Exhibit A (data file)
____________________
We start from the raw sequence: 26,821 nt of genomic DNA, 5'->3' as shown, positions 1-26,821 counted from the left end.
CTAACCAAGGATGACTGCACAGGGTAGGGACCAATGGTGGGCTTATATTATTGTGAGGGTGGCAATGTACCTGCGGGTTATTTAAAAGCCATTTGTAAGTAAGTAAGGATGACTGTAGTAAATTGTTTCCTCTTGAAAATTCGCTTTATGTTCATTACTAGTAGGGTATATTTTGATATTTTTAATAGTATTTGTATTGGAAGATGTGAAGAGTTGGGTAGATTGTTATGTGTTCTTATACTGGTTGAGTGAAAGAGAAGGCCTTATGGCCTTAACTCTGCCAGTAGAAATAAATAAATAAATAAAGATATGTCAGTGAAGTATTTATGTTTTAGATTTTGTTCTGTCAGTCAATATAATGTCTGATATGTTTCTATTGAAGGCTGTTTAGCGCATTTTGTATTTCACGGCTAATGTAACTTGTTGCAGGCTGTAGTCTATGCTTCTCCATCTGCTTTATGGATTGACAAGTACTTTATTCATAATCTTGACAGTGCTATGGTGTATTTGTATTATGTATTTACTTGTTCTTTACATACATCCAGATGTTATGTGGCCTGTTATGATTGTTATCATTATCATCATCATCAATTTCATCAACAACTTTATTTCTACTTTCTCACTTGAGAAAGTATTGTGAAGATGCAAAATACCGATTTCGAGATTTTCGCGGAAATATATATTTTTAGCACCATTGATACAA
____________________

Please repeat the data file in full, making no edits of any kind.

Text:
We start from the raw sequence: 26,821 nt of genomic DNA, 5'->3' as shown, positions 1-26,821 counted from the left end.
CTAACCAAGGATGACTGCACAGGGTAGGGACCAATGGTGGGCTTATATTATTGTGAGGGTGGCAATGTACCTGCGGGTTATTTAAAAGCCATTTGTAAGTAAGTAAGGATGACTGTAGTAAATTGTTTCCTCTTGAAAATTCGCTTTATGTTCATTACTAGTAGGGTATATTTTGATATTTTTAATAGTATTTGTATTGGAAGATGTGAAGAGTTGGGTAGATTGTTATGTGTTCTTATACTGGTTGAGTGAAAGAGAAGGCCTTATGGCCTTAACTCTGCCAGTAGAAATAAATAAATAAATAAAGATATGTCAGTGAAGTATTTATGTTTTAGATTTTGTTCTGTCAGTCAATATAATGTCTGATATGTTTCTATTGAAGGCTGTTTAGCGCATTTTGTATTTCACGGCTAATGTAACTTGTTGCAGGCTGTAGTCTATGCTTCTCCATCTGCTTTATGGATTGACAAGTACTTTATTCATAATCTTGACAGTGCTATGGTGTATTTGTATTATGTATTTACTTGTTCTTTACATACATCCAGATGTTATGTGGCCTGTTATGATTGTTATCATTATCATCATCATCAATTTCATCAACAACTTTATTTCTACTTTCTCACTTGAGAAAGTATTGTGAAGATGCAAAATACCGATTTCGAGATTTTCGCGGAAATATATATTTTTAGCACCATTGATACAA